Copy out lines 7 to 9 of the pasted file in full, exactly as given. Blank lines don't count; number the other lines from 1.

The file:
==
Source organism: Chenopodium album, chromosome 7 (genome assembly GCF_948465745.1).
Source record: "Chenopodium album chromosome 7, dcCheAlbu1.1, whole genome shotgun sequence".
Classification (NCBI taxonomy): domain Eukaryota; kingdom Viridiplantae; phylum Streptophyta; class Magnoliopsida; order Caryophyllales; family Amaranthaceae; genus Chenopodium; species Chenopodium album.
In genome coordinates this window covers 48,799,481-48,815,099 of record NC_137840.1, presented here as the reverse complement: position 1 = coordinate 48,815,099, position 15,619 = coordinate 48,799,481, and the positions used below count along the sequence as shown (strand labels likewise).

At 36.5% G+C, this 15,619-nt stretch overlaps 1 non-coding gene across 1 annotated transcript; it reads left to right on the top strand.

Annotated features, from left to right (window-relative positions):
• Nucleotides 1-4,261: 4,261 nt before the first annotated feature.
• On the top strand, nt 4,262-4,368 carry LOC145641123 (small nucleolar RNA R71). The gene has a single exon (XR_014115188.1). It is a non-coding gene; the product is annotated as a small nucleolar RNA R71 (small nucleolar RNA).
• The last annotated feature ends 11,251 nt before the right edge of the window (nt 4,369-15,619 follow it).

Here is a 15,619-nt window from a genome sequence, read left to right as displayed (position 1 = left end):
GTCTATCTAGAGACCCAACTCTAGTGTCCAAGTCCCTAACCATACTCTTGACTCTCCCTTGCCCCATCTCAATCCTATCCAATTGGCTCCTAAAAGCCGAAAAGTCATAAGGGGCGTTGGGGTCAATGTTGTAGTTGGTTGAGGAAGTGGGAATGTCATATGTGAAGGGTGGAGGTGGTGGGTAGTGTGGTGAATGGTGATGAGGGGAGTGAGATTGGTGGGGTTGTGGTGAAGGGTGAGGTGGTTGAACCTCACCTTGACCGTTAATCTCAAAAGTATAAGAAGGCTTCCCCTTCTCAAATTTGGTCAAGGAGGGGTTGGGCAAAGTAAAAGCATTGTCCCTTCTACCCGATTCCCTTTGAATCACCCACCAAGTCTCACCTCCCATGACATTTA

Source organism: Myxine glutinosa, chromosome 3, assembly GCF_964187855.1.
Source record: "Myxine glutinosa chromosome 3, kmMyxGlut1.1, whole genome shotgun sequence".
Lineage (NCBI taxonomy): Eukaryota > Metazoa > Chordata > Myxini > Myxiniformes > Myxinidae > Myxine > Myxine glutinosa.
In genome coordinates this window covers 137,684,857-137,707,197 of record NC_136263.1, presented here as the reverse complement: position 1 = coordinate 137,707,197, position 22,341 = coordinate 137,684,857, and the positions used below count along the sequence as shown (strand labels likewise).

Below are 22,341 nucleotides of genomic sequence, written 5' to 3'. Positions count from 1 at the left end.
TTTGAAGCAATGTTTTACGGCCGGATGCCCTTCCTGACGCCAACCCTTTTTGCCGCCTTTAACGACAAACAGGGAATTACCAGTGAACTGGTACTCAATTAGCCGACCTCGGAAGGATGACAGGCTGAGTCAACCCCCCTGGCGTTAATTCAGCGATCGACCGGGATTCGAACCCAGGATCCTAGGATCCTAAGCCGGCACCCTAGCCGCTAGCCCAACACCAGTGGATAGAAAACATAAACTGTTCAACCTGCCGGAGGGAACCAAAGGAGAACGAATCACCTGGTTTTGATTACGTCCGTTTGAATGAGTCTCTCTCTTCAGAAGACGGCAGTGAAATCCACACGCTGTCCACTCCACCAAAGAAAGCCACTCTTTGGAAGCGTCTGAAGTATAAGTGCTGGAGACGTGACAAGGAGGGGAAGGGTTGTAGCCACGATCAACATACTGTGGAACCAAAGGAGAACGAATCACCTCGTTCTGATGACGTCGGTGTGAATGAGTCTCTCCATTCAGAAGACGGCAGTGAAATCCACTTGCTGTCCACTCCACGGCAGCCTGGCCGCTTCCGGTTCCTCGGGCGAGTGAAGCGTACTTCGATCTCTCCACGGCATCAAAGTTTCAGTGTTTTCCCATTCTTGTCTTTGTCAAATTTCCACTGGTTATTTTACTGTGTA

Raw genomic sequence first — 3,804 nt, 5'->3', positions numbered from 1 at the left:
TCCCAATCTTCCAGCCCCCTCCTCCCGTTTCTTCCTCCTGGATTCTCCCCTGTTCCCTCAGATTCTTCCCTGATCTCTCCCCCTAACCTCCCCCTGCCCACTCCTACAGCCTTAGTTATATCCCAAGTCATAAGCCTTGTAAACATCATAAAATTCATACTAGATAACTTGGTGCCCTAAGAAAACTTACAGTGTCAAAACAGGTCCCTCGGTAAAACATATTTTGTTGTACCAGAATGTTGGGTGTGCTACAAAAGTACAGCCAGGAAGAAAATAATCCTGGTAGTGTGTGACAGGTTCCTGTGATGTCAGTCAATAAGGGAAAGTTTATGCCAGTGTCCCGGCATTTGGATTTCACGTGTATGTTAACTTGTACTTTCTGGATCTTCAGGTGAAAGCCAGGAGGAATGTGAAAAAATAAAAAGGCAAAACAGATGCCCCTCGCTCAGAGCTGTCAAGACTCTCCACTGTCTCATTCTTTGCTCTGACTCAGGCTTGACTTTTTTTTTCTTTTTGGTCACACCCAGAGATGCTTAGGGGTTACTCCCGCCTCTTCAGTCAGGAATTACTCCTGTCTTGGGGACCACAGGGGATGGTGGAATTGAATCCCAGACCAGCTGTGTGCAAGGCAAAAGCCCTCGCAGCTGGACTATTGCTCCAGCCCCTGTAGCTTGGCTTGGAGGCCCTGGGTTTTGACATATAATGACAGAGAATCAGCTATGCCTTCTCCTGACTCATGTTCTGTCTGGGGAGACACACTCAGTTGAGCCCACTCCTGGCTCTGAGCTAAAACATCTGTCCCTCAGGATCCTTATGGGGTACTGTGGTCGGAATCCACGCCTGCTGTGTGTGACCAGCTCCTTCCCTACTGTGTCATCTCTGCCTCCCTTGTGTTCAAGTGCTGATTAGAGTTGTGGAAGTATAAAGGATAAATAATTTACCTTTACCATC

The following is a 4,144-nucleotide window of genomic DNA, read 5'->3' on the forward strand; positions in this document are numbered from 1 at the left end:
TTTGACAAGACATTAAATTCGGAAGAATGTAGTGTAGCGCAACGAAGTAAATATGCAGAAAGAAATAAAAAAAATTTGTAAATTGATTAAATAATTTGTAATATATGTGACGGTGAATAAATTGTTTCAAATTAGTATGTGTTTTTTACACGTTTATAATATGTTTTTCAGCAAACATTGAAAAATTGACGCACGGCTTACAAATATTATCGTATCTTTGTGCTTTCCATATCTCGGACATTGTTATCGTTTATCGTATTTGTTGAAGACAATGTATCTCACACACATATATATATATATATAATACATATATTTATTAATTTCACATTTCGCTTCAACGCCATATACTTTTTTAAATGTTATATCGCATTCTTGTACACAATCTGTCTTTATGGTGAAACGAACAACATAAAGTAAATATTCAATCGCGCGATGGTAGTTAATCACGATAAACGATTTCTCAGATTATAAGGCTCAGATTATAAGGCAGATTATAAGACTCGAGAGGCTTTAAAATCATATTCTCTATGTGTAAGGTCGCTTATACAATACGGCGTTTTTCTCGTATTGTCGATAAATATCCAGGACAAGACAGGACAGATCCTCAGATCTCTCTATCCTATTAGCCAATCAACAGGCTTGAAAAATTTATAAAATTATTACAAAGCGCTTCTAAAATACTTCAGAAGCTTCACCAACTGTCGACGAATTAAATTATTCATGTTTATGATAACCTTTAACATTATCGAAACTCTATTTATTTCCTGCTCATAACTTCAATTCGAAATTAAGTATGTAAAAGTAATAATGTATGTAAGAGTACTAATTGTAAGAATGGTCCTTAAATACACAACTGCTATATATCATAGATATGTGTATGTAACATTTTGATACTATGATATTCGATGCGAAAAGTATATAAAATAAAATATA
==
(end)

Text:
• Nucleotides 1-4,261: 4,261 nt before the first annotated feature.
• On the top strand, nt 4,262-4,368 carry LOC145641123 (small nucleolar RNA R71). The gene has a single exon (XR_014115188.1). It is a non-coding gene; the product is annotated as a small nucleolar RNA R71 (small nucleolar RNA).
• The last annotated feature ends 11,251 nt before the right edge of the window (nt 4,369-15,619 follow it).